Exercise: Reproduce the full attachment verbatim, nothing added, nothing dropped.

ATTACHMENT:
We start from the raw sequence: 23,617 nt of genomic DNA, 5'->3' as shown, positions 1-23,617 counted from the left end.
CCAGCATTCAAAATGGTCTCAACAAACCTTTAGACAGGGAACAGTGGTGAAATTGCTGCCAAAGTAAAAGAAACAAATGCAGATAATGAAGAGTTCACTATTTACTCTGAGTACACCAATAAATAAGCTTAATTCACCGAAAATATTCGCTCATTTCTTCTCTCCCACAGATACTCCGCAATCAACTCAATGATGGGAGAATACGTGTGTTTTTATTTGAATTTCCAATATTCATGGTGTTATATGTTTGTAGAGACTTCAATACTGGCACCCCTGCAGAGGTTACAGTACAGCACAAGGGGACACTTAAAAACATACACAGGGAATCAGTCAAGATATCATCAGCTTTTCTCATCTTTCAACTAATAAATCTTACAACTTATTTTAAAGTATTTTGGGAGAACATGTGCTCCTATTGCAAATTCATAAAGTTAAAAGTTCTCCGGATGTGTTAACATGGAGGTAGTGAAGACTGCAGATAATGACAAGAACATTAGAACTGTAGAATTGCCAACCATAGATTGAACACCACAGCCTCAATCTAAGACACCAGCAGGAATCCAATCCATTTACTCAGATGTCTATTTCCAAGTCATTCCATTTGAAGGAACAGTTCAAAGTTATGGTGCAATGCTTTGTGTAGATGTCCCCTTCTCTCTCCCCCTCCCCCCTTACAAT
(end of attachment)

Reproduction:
We start from the raw sequence: 23,617 nt of genomic DNA, 5'->3' as shown, positions 1-23,617 counted from the left end.
CCAGCATTCAAAATGGTCTCAACAAACCTTTAGACAGGGAACAGTGGTGAAATTGCTGCCAAAGTAAAAGAAACAAATGCAGATAATGAAGAGTTCACTATTTACTCTGAGTACACCAATAAATAAGCTTAATTCACCGAAAATATTCGCTCATTTCTTCTCTCCCACAGATACTCCGCAATCAACTCAATGATGGGAGAATACGTGTGTTTTTATTTGAATTTCCAATATTCATGGTGTTATATGTTTGTAGAGACTTCAATACTGGCACCCCTGCAGAGGTTACAGTACAGCACAAGGGGACACTTAAAAACATACACAGGGAATCAGTCAAGATATCATCAGCTTTTCTCATCTTTCAACTAATAAATCTTACAACTTATTTTAAAGTATTTTGGGAGAACATGTGCTCCTATTGCAAATTCATAAAGTTAAAAGTTCTCCGGATGTGTTAACATGGAGGTAGTGAAGACTGCAGATAATGACAAGAACATTAGAACTGTAGAATTGCCAACCATAGATTGAACACCACAGCCTCAATCTAAGACACCAGCAGGAATCCAATCCATTTACTCAGATGTCTATTTCCAAGTCATTCCATTTGAAGGAACAGTTCAAAGTTATGGTGCAATGCTTTGTGTAGATGTCCCCTTCTCTCTCCCCCTCCCCCCTTACAAT